For men without fractures, the answer isn’t quite as clear. The U.S. Preventive Services Task Force doesn’t recommend routine bone density testing for men. Because men have a higher bone mass and lose bone more slowly than women, they’re at a lower risk of fracture. There’s also no conclusive evidence that osteoporosis medications can prevent fractures in men. However, up to 1 in 4 men over 50 will break a bone due to osteoporosis. Groups such as the National Osteoporosis Foundation still recommend testing for men 70 and older.

Men 50-69 and women under 65 also may want to have bone density testing if they have risk factors for osteoporosis, including a family history of the disease or a history of fractures. Another risk factor is taking certain kinds of drugs that can interfere with the body’s process of rebuilding bone. Examples of these drugs include steroid medications, such as prednisone, and immunosuppressant medications, such as those taken after an organ transplant or bone marrow transplant.

People over 50 who have broken a bone and people who have lost 1.5 inches of height or more also may need a bone density test to screen for osteoporosis.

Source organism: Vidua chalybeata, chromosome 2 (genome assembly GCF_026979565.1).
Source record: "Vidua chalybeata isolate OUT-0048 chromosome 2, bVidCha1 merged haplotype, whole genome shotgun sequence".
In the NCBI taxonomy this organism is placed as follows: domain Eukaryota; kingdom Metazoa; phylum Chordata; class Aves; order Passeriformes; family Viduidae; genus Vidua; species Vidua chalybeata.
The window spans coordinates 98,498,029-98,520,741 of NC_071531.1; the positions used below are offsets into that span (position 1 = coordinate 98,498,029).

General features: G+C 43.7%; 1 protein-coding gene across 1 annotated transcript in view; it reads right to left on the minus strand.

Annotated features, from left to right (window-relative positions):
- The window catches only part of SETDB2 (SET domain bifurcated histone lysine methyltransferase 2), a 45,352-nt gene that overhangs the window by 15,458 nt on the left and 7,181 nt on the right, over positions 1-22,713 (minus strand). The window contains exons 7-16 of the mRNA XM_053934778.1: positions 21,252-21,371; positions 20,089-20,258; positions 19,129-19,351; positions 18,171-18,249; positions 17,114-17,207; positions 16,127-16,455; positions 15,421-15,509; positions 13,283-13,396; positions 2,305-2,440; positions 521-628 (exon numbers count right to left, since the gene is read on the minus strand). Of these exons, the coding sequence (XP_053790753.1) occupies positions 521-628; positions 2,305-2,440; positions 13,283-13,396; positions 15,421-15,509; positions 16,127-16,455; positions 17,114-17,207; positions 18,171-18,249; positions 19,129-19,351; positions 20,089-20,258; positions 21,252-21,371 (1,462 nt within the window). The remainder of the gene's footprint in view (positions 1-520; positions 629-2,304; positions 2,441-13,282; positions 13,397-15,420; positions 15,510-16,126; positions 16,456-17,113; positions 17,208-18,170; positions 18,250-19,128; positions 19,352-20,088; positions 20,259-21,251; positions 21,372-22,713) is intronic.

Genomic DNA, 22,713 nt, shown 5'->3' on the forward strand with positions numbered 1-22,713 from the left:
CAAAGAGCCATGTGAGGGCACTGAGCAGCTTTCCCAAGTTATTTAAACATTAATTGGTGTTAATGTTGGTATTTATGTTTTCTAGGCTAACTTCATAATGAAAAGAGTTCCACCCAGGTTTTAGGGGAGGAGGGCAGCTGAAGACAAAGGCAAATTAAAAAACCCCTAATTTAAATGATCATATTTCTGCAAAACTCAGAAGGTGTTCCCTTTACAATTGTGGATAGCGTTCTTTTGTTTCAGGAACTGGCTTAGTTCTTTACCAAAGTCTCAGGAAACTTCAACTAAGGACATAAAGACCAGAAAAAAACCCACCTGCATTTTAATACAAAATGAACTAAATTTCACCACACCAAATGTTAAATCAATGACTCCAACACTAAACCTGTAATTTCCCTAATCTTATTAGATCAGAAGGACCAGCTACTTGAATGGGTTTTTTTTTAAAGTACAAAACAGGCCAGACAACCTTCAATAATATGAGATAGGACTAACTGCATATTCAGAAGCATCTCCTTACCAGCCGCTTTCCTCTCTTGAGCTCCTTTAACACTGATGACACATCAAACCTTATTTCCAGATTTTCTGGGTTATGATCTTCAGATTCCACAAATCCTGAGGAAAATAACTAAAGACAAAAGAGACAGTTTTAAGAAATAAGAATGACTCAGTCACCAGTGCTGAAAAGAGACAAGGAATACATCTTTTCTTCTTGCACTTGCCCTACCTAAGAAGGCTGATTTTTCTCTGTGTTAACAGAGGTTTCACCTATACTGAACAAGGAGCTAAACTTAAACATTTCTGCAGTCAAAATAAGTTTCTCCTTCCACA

Bone density test results are reported in a measurement known as a “T-score.” A T-score of minus 1 or higher is normal. A score of minus 2.5 or lower is osteoporosis. The range between normal and osteoporosis is considered osteopenia, a condition where bone density is below the normal range and puts a person at higher risk for developing osteoporosis. Osteopenia also raises the risk for breaking a bone.

There are things you can do to help keep your bones stay healthy as you get older:

– Exercise is important. Be sure to include a combination of weight-bearing exercises, such as walking, jogging, running or stairclimbing.

– Eat a healthy diet, making sure to get the right amounts of calcium and vitamin D.

– If you smoke, stop. Research suggests that tobacco use contributes to weak bones.

– Limit the amount of alcohol you drink. Regularly having more than two alcoholic drinks a day raises your risk of osteoporosis, possibly because alcohol can interfere with the body’s ability to absorb calcium.

Talk to your health care provider about getting a bone density test, and discuss with him or her any concerns you have about your bone health. Taking steps now can help ensure good bone health in the future.


What’s the right age to test for osteoporosis?